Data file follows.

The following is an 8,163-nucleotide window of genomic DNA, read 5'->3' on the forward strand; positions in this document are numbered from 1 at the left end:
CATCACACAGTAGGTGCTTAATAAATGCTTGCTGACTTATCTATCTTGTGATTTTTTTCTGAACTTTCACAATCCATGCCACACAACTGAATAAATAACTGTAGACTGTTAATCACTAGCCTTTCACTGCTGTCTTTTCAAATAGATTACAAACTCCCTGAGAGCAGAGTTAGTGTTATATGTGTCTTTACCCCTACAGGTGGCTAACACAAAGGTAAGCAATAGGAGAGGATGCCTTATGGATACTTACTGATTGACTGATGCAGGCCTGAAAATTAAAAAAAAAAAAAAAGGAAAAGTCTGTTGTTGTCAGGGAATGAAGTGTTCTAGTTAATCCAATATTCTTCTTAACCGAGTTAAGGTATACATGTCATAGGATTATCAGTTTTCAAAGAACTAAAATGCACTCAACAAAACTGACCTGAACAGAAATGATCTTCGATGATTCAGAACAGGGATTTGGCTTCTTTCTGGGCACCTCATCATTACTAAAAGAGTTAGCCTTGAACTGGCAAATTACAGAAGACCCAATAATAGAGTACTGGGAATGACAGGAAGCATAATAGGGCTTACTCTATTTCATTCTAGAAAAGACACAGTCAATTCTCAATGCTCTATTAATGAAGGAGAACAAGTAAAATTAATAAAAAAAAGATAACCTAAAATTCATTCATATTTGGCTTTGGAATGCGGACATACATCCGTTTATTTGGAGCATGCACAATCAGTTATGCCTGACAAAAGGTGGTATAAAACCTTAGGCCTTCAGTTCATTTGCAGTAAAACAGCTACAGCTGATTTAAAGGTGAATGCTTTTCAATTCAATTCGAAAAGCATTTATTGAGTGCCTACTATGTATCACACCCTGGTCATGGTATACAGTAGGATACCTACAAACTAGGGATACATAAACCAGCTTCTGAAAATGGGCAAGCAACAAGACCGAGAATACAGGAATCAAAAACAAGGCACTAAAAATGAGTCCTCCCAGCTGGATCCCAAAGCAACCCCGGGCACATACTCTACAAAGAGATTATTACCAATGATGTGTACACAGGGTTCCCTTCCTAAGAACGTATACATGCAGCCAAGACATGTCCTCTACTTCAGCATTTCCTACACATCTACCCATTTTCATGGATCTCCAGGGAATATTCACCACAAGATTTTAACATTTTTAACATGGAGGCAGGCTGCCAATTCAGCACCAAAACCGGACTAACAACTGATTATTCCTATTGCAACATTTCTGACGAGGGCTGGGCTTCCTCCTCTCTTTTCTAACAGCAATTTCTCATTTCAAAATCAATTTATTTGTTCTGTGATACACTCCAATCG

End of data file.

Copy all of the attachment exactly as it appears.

The following is an 8,163-nucleotide window of genomic DNA, read 5'->3' on the forward strand; positions in this document are numbered from 1 at the left end:
CATCACACAGTAGGTGCTTAATAAATGCTTGCTGACTTATCTATCTTGTGATTTTTTTCTGAACTTTCACAATCCATGCCACACAACTGAATAAATAACTGTAGACTGTTAATCACTAGCCTTTCACTGCTGTCTTTTCAAATAGATTACAAACTCCCTGAGAGCAGAGTTAGTGTTATATGTGTCTTTACCCCTACAGGTGGCTAACACAAAGGTAAGCAATAGGAGAGGATGCCTTATGGATACTTACTGATTGACTGATGCAGGCCTGAAAATTAAAAAAAAAAAAAAAGGAAAAGTCTGTTGTTGTCAGGGAATGAAGTGTTCTAGTTAATCCAATATTCTTCTTAACCGAGTTAAGGTATACATGTCATAGGATTATCAGTTTTCAAAGAACTAAAATGCACTCAACAAAACTGACCTGAACAGAAATGATCTTCGATGATTCAGAACAGGGATTTGGCTTCTTTCTGGGCACCTCATCATTACTAAAAGAGTTAGCCTTGAACTGGCAAATTACAGAAGACCCAATAATAGAGTACTGGGAATGACAGGAAGCATAATAGGGCTTACTCTATTTCATTCTAGAAAAGACACAGTCAATTCTCAATGCTCTATTAATGAAGGAGAACAAGTAAAATTAATAAAAAAAAGATAACCTAAAATTCATTCATATTTGGCTTTGGAATGCGGACATACATCCGTTTATTTGGAGCATGCACAATCAGTTATGCCTGACAAAAGGTGGTATAAAACCTTAGGCCTTCAGTTCATTTGCAGTAAAACAGCTACAGCTGATTTAAAGGTGAATGCTTTTCAATTCAATTCGAAAAGCATTTATTGAGTGCCTACTATGTATCACACCCTGGTCATGGTATACAGTAGGATACCTACAAACTAGGGATACATAAACCAGCTTCTGAAAATGGGCAAGCAACAAGACCGAGAATACAGGAATCAAAAACAAGGCACTAAAAATGAGTCCTCCCAGCTGGATCCCAAAGCAACCCCGGGCACATACTCTACAAAGAGATTATTACCAATGATGTGTACACAGGGTTCCCTTCCTAAGAACGTATACATGCAGCCAAGACATGTCCTCTACTTCAGCATTTCCTACACATCTACCCATTTTCATGGATCTCCAGGGAATATTCACCACAAGATTTTAACATTTTTAACATGGAGGCAGGCTGCCAATTCAGCACCAAAACCGGACTAACAACTGATTATTCCTATTGCAACATTTCTGACGAGGGCTGGGCTTCCTCCTCTCTTTTCTAACAGCAATTTCTCATTTCAAAATCAATTTATTTGTTCTGTGATACACTCCAATCG